sHey friends, glad to have you back for part three of this series! If you stumbled across this post first and haven’t yet read the first two parts, you should go back and read them now. In part one, we discussed that there is more to contractions than dilating your cervix; contractions are also about building your fundus. And in part two, we talked about the pushing, specifically feeling the urge to push and/or what is called the fetal ejection reflex. Check them out!
Today, we are continuing our discussion about the second stage of labor, otherwise known as “pushing.” Yesterday, we covered the uncontrollable, involuntary, powerful urge to push, the fetal ejection reflex. But, what about those moms who reach complete dilation and then don’t experience that urge?
If mom has an epidural, she either begins to feel a lot of pressure “down there” and then her cervix is checked and if she’s found to be completely dilated, will be coached in pushing her baby into the world. Or, mom may have her cervix checked during a routine check (usually scheduled for every hour or every couple hours) and is found to be complete but, mom’s not feeling any pressure so she is left to “labor down” for another 30min or even more than an hour before the pushing commences. If mom does not have an epidural, either that uncontrollable, involuntary urge to push takes over and the fetal ejection reflex kicks in and she births her baby, or she is found to have a completely dilated cervix during a routine check. In that case, most providers will coach mom to push her baby out. But some providers….the smaller few will wait. They will grab a chair and wait patiently for the fetal ejection reflex to kick in. The main factor to remember in all of those scenarios is that some moms experience an urge to push/fetal ejection reflex soon after their cervix reaches full dilation and some do not, regardless of whether an epidural is being used or not.
So what is the difference? Does it matter whether you feel the urge to push and just go with it or whether you are coached to push before/without feeling that urge? I believe it does matter. You see friends, our bodies know how to birth our babies. There is this phase of labor that is often not recognized or talked about and not every mom experiences it. It’s called the “rest and be thankful” phase. This occurs when a mom’s cervix has fully dilated but she’s not yet experiencing an urge to push. This is when she should REST AND BE THANKFUL. Labor is seriously hard work. And sometimes our bodies need to take a little break between doing all the work of dilating the cervix (and building the fundus!) and pushing our baby out into the world. This phase is good. Its purpose is to build up energy to finish its work. It may also be allowing baby some time to rotate to better fit through mom’s pelvis. But, mom isn’t allowed that rest (and baby the time to rotate) very often. Our maternity care system is impatient. Providers are taught that there is something wrong if anything takes "too long." And the results of not allowing that rest are that it then takes mom much longer to push her baby out that it would have if we had waited for the urge to push. And because our maternity care system is impatient, mom may even end up with a cesarean after doing all of this work and going this far because of that training that something is wrong if it takes "too long." Or mom just ends up being much more exhausted and sore than necessary once baby has emerged, making recovery harder. Also, it has been shown that coached pushing often results in more occurrences of tearing and more severe tearing than in mom-lead, instinctual pushing (aka the fetal ejection reflex!) which also makes recovery more difficult than it needs to be.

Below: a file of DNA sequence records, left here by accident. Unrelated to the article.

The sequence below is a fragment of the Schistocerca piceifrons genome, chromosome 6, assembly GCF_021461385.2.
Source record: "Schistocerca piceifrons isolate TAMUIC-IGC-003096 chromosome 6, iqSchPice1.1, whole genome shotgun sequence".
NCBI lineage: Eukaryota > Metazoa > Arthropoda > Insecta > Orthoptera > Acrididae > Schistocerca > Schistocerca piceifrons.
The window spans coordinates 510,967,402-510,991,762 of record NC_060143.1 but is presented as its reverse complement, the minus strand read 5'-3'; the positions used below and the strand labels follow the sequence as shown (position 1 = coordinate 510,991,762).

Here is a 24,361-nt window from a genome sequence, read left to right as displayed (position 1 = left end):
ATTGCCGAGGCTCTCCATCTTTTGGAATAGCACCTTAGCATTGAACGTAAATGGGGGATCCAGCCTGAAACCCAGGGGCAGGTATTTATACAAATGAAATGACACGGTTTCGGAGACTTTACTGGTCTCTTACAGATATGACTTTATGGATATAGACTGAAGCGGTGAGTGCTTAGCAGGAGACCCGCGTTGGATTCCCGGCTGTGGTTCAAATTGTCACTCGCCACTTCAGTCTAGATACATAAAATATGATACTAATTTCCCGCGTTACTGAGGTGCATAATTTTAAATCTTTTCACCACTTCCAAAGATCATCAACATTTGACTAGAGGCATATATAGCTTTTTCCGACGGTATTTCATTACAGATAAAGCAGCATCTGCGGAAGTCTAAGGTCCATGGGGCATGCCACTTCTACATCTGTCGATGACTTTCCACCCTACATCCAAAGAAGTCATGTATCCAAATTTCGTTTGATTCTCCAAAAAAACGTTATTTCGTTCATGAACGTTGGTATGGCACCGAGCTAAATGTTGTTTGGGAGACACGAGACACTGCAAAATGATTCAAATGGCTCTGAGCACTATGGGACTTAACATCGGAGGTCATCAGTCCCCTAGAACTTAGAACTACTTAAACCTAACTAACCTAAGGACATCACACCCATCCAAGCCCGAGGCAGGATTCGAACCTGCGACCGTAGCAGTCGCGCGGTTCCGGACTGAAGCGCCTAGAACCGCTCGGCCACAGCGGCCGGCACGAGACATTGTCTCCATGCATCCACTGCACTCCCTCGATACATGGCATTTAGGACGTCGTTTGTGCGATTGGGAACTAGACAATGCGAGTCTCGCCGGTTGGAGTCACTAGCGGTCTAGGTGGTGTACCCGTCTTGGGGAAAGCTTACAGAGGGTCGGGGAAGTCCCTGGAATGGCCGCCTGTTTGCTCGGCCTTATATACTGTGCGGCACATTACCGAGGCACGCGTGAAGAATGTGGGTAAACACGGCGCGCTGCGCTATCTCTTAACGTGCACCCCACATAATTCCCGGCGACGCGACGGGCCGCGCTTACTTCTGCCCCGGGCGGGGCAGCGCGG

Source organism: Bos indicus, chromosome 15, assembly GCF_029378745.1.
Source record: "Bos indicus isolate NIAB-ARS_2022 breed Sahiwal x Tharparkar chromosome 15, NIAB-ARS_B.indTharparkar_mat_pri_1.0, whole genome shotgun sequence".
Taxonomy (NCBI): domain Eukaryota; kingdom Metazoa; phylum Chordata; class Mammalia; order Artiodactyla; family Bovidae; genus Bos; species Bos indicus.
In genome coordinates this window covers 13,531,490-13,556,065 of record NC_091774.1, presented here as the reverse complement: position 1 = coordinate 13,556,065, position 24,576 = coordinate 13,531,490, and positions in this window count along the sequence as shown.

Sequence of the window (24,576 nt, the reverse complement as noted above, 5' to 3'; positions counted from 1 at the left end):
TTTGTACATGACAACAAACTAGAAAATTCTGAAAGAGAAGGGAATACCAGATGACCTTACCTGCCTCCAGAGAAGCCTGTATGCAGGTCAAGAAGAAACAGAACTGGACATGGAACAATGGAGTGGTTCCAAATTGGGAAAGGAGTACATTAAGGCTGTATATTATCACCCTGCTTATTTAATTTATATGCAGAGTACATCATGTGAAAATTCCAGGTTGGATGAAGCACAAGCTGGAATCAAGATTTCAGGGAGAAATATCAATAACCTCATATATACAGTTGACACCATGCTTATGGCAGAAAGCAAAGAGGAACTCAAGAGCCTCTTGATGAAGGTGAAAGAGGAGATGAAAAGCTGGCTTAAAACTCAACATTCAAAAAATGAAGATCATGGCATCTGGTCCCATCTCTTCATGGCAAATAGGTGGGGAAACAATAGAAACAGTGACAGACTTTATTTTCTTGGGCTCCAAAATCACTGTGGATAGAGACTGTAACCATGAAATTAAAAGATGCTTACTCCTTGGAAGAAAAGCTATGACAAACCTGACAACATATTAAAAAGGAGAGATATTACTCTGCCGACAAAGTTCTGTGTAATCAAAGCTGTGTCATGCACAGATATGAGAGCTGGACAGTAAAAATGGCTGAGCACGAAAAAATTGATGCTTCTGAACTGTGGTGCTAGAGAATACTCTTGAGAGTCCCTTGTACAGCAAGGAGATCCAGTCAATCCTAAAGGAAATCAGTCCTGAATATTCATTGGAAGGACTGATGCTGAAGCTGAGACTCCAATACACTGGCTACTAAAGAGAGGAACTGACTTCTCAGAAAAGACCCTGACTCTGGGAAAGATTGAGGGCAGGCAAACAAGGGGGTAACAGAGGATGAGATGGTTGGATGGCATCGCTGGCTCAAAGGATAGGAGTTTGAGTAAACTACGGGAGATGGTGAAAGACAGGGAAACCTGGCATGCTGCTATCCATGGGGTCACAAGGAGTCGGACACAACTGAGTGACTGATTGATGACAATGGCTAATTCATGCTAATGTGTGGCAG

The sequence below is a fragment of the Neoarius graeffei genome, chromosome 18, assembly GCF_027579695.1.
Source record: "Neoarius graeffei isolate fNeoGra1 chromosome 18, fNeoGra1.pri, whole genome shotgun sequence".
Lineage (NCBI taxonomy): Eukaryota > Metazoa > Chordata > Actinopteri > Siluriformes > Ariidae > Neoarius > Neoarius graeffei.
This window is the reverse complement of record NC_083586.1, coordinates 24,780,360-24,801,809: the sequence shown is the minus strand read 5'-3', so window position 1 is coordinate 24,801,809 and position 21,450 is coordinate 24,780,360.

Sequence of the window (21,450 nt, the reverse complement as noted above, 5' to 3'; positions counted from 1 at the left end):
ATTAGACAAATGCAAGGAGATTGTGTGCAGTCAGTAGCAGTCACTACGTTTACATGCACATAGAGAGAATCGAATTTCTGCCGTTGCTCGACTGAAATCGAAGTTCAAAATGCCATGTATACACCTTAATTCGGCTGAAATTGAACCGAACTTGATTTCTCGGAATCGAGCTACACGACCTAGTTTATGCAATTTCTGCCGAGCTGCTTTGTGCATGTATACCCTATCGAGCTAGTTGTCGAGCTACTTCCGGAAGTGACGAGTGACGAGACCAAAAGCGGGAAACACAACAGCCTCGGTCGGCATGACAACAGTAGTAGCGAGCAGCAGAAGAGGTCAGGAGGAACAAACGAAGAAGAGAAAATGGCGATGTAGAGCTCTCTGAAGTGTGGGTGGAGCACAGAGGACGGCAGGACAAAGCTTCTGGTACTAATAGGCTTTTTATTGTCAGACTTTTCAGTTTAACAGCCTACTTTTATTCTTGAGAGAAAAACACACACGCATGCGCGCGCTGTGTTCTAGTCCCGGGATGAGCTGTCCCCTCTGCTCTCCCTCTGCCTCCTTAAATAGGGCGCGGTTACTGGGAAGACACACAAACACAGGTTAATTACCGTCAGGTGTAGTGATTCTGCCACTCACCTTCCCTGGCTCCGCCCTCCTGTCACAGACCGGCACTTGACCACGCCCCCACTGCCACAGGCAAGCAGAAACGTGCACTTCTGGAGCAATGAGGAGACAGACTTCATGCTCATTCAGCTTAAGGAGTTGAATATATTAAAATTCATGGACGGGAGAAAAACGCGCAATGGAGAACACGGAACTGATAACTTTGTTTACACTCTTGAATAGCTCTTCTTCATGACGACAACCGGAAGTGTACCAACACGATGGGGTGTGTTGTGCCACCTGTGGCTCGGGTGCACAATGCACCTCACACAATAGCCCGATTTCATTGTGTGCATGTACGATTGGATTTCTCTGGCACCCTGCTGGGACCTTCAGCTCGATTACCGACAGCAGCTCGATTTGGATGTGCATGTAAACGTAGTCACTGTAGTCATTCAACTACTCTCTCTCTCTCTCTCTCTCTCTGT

With my first VBAC, I experienced a rest and be thankful phase. My midwife knew I was complete. It had been a very very long labor (54 hours) and my baby was possibly, probably not positioned perfectly. I am so thankful that she trusted the birth process and my body’s ability enough to just patiently wait for my body to begin uncontrollably, involuntarily pushing on its own. While we waited, I actually fell asleep. Contractions faded and I napped for I believe around 20min. Then I pushed my daughter out in less than 20min, without any coaching and only experiencing a small tear. With my second VBAC, my water broke as we were on the way to the hospital and then the very next contraction, my body gave a little heave downwards at the peak. He was born just 8 min after we pulled up to the front doors of the hospital. I’m very thankful for that midwife as well, who trusted the birth process and my body enough to just stand back and let me push my baby out without making me submit to a cervical check first. She knew that if I was pushing involuntarily, then my body was ready to birth my baby. And that time, I experienced no tearing. They were both wonderful births.
I’d love to hear about your experiences, too!
Amber Piller - Professional Birth Doula and owner of Agape Birth Services. Serving Northwest Houston including Jersey Village, Cypress, Tomball, Spring, and Katy Texas.